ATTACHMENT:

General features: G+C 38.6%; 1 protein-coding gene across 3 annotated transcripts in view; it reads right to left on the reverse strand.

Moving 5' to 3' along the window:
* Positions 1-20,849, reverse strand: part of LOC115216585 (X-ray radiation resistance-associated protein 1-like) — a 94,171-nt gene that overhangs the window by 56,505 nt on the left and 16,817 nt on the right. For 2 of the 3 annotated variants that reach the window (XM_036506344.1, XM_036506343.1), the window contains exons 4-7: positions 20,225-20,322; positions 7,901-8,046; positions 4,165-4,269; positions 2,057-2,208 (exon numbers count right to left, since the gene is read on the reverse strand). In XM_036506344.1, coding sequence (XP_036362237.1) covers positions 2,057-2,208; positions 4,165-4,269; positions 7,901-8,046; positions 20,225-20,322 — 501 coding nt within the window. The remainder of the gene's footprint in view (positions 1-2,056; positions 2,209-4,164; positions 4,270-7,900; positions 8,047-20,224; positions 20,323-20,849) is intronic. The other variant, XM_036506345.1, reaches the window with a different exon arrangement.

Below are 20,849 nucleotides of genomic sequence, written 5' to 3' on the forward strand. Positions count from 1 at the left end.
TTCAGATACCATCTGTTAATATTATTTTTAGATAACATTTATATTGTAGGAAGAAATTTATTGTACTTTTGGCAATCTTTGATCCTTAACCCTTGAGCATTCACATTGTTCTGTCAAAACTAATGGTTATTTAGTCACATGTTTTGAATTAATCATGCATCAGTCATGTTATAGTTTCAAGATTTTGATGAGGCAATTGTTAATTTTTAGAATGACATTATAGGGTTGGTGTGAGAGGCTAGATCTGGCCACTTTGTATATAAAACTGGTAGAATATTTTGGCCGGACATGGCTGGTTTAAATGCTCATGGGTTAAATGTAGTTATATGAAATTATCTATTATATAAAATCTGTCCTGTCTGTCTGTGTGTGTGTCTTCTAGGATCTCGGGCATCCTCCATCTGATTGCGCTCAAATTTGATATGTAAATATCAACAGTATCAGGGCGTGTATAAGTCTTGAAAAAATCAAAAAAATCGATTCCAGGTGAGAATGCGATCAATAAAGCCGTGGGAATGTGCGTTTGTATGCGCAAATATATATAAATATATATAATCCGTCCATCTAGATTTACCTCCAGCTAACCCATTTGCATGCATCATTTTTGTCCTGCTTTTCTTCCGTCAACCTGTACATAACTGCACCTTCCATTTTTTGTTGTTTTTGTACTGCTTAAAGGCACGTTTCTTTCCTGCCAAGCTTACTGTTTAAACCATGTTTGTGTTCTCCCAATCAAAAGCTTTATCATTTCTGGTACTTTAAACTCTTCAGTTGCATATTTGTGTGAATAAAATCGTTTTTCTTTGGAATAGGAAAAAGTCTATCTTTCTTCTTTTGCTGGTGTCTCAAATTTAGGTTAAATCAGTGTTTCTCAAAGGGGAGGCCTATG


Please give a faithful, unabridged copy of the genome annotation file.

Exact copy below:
General features: G+C 38.6%; 1 protein-coding gene across 3 annotated transcripts in view; it reads right to left on the reverse strand.

Moving 5' to 3' along the window:
* Positions 1-20,849, reverse strand: part of LOC115216585 (X-ray radiation resistance-associated protein 1-like) — a 94,171-nt gene that overhangs the window by 56,505 nt on the left and 16,817 nt on the right. For 2 of the 3 annotated variants that reach the window (XM_036506344.1, XM_036506343.1), the window contains exons 4-7: positions 20,225-20,322; positions 7,901-8,046; positions 4,165-4,269; positions 2,057-2,208 (exon numbers count right to left, since the gene is read on the reverse strand). In XM_036506344.1, coding sequence (XP_036362237.1) covers positions 2,057-2,208; positions 4,165-4,269; positions 7,901-8,046; positions 20,225-20,322 — 501 coding nt within the window. The remainder of the gene's footprint in view (positions 1-2,056; positions 2,209-4,164; positions 4,270-7,900; positions 8,047-20,224; positions 20,323-20,849) is intronic. The other variant, XM_036506345.1, reaches the window with a different exon arrangement.

Below are 20,849 nucleotides of genomic sequence, written 5' to 3' on the forward strand. Positions count from 1 at the left end.
TTCAGATACCATCTGTTAATATTATTTTTAGATAACATTTATATTGTAGGAAGAAATTTATTGTACTTTTGGCAATCTTTGATCCTTAACCCTTGAGCATTCACATTGTTCTGTCAAAACTAATGGTTATTTAGTCACATGTTTTGAATTAATCATGCATCAGTCATGTTATAGTTTCAAGATTTTGATGAGGCAATTGTTAATTTTTAGAATGACATTATAGGGTTGGTGTGAGAGGCTAGATCTGGCCACTTTGTATATAAAACTGGTAGAATATTTTGGCCGGACATGGCTGGTTTAAATGCTCATGGGTTAAATGTAGTTATATGAAATTATCTATTATATAAAATCTGTCCTGTCTGTCTGTGTGTGTGTCTTCTAGGATCTCGGGCATCCTCCATCTGATTGCGCTCAAATTTGATATGTAAATATCAACAGTATCAGGGCGTGTATAAGTCTTGAAAAAATCAAAAAAATCGATTCCAGGTGAGAATGCGATCAATAAAGCCGTGGGAATGTGCGTTTGTATGCGCAAATATATATAAATATATATAATCCGTCCATCTAGATTTACCTCCAGCTAACCCATTTGCATGCATCATTTTTGTCCTGCTTTTCTTCCGTCAACCTGTACATAACTGCACCTTCCATTTTTTGTTGTTTTTGTACTGCTTAAAGGCACGTTTCTTTCCTGCCAAGCTTACTGTTTAAACCATGTTTGTGTTCTCCCAATCAAAAGCTTTATCATTTCTGGTACTTTAAACTCTTCAGTTGCATATTTGTGTGAATAAAATCGTTTTTCTTTGGAATAGGAAAAAGTCTATCTTTCTTCTTTTGCTGGTGTCTCAAATTTAGGTTAAATCAGTGTTTCTCAAAGGGGAGGCCTATG